Distinguished Lecture:

Robots of the Future that are Shaped by Arts and Nature

On 3rd November at the Great Hall of King’s College London, Professor Jian S Dai, ASME Fellow and IMechE Fellow, was invited to give a Distinguished Lecture to the public on Robots of the Future that Are Shaped by Arts and Nature. More than 250 attendees signed up for the lecture delivered and the Great Hall was overwhelmed with audience including many prominent figures and people from different disciplines including those in arts, and finance.

An opening speech was given by Mr Chris Mottershead, the Senior Vice-President of King’s College London, and chaired by Prof Peter McBurney, Head of Informatics Department. The Vote of Thanks was delivered by Prof Darwin Caldwell, Director of Advanced Robotics at Italian Institute of Technology after the Distinguished Lecture. Prof Guang-Zhong Yang, Head of UK RAS and Director of the Hamlyn Centre of Imperial College, Professor Brian Davies of founder of surgical robotics, Professor Gurvinder Virk of founder of CLAWAR and many professionals and company directors in the field of robotics attended this lecture. Five of Professor Dai’s former PhD students who are now faculties in several universities across the UK were coming to attend the Lecture.

In this Distinguished Lecture, Prof Jian Dai presented a doctrine that innovative robotics could be shaped by the Arts that was put into practice through his years of research on robot innovation and development. An intrinsic connection between Arts and robot was raised in his pioneering work in 1996 and his ground-breaking paperon metamorphic mechanisms of foldable/erectable kinds that was awarded the 1998 ASME M&R Biennial Conference Best Paper, as one of the only four best papers of the biennial conference series in the 1990s. The paper was for the first time presenting Origami mechanisms leading to Origami robots in later development and was delivering metamorphic mechanisms leading to reconfigurable mechanisms and robots.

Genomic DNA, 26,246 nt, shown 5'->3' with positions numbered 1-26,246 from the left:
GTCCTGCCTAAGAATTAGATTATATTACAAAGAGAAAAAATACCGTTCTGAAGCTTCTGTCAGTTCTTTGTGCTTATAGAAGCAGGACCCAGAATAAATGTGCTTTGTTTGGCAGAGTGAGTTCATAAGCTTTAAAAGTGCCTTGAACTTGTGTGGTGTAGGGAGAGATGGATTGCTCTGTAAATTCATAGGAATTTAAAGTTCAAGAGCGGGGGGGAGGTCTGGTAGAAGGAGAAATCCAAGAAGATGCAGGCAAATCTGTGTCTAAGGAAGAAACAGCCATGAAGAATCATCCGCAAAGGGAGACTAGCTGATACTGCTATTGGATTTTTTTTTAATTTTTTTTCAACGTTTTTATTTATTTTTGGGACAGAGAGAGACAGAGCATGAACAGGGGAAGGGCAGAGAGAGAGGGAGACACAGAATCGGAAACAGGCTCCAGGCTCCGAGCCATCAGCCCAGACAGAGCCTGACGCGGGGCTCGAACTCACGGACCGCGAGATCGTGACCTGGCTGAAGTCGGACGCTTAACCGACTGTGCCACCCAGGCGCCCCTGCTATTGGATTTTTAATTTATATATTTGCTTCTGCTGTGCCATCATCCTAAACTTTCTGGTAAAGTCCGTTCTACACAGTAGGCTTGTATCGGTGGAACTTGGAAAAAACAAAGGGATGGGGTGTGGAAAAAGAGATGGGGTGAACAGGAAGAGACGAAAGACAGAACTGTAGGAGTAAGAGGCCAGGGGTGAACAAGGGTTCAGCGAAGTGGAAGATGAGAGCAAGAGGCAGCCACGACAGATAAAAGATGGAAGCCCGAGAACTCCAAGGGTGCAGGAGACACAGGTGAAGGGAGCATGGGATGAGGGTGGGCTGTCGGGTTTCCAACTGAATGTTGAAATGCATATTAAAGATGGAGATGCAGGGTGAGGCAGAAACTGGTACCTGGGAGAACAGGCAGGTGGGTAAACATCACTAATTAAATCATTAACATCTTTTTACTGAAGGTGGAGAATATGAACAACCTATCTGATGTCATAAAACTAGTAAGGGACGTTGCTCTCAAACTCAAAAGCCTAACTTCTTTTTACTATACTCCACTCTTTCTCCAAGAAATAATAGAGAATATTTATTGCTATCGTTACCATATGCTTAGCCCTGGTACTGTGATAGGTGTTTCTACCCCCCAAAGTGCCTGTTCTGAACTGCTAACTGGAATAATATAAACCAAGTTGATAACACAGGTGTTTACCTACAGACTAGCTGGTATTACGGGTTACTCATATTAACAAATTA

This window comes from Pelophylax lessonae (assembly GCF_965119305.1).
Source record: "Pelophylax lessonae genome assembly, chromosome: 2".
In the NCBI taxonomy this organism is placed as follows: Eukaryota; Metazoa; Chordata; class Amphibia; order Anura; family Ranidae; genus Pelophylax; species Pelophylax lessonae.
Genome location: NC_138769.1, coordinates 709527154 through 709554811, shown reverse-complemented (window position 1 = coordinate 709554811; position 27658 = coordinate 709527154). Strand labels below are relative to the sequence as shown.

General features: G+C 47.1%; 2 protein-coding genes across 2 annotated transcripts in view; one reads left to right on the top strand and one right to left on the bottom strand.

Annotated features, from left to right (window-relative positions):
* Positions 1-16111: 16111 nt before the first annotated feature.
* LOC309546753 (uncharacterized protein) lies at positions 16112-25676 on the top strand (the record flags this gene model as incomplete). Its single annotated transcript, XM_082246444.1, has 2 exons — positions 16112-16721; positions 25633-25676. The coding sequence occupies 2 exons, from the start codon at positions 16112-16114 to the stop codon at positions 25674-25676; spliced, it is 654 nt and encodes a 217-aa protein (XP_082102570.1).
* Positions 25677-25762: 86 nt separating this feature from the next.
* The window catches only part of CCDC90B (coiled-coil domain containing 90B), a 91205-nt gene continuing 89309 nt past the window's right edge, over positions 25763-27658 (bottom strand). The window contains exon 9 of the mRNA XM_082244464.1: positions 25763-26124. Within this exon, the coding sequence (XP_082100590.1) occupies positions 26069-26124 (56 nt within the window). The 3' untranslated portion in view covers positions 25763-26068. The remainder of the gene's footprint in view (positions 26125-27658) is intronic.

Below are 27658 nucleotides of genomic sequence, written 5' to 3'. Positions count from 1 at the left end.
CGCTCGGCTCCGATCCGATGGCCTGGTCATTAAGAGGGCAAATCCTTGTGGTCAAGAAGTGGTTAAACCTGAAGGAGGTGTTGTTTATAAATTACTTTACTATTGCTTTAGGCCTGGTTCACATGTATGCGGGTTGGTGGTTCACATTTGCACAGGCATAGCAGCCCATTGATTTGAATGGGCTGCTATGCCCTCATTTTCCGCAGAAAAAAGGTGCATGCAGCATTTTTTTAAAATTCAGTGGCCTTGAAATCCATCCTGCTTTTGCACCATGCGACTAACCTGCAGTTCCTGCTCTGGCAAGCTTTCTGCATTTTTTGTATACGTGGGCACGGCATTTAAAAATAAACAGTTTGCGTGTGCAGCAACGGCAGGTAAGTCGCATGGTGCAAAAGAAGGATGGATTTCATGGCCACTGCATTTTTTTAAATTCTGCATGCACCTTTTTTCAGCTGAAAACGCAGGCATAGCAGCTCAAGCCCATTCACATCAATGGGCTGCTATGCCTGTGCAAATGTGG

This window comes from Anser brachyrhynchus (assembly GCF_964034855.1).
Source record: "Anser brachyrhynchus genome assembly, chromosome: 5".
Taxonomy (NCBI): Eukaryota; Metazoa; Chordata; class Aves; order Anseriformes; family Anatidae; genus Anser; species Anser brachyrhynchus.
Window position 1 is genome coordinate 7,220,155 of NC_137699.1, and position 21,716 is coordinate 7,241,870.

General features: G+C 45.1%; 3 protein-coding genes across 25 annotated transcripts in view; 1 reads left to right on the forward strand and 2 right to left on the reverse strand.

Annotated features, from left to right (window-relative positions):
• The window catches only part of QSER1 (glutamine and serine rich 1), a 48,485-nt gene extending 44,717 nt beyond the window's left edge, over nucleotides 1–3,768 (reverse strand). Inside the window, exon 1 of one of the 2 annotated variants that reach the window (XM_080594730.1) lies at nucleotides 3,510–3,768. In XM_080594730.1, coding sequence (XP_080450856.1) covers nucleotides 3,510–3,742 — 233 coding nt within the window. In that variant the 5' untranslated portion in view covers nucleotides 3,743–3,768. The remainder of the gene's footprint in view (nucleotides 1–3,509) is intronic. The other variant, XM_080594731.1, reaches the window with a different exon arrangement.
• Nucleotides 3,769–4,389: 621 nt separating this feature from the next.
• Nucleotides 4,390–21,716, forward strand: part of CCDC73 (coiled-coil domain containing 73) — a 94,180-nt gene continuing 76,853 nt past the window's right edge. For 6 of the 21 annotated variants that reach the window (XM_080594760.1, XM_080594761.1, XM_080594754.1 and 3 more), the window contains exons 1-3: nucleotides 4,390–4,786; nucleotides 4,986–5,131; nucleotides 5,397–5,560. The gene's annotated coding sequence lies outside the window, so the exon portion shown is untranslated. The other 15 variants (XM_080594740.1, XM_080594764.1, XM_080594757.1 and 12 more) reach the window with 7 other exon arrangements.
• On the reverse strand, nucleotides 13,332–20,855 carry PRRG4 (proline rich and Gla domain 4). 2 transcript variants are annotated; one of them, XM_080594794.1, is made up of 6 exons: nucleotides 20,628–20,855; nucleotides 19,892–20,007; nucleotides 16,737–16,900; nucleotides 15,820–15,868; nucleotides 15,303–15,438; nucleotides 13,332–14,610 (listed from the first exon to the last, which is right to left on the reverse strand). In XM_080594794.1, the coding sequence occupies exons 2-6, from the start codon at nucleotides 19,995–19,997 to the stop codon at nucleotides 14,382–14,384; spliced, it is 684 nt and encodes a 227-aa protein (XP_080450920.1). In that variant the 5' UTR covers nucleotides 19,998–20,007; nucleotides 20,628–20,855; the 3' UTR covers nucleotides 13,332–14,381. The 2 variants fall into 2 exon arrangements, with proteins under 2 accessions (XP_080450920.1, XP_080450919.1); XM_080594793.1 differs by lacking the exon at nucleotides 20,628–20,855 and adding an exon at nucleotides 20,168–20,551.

The doctrine and the novel approaches that associated arts and robots were continued to be developed by Professor Dai and his team in the past twenty years, with development of Origami robots, arts robots, metamorphic robots, rehabilitation robots and the flagship developed of the Metamorphic Hand and Metamorphic Walker. In the Lecture, various case studies and fantastic applications of the doctrine were presented in healthcare, production, homecare and food manufacture to reveal the way that inspiration and aspiration were absorbed from arts and nature and the way robot creation and innovation were implemented, casting an avenue to Robots of Future in the decades ahead.

Prof Dai started research on metamorphic mechanisms and reconfigurable mechanisms in mid-1990s and generated a new class of mechanisms coinded metamorphic mechanisms that can vary topology and mobility and that can change the structure of a mechanism to meet the various requirements and changing environment. In early 2000s, more reconfigurable mechanisms were developed and applied to industry with their reconfigurability that make a production line adaptable to changing demands and make a machine reconfigured to various requirements.

In 2009, Prof Dai set up a new IEEE prestigious international conference series by inaugurating the first International Conference on Reconfigurable Mechanisms and Robots (ReMAR 2009). The conference series cover reconfigurable mechanisms, reconfigurable robots and reconfigurable manuafacture. The conference was held every three years and the Fifth IEEE International Conference on Reconfigurable Mechamisms and Robots (ReMAR 2021) is to be held in Toronto on August 12-14, 2021 http://www.remar2021.com/

Published over 600 peer-reviewed papers with over 12000 citations, Prof. Dai is a world leader and founder in developing a field of research and practice in reconfigurable mechanisms, and coined and advocated the idea of reconfigurable mechanisms as a promising concept to bridge the gap between versatile but expensive robots, and efficient but non-flexible machines. He is a pioneer in many aspects of research in mechanisms and robotics, his lasting impact on mechanism innovation and applications, robot kinematics and theoretical study won him the 2015 DED Mechanisms and Robotics Award, an honour given by the Design Engineering Division of the ASME to his lifelong contribution to the fundamental theory, design and applications of mechanisms and robotic systems. His work further won him the 2020 ASME Machine Design Award to recognise his eminent achievement and distinguished service in the field of machine design. For the former, Professor Dai is the 27th recipient since 1974 when this prestigious award started. For the latter, Professor Dai is the 58th recipient since 1958 when this world prestigious award in machine design started.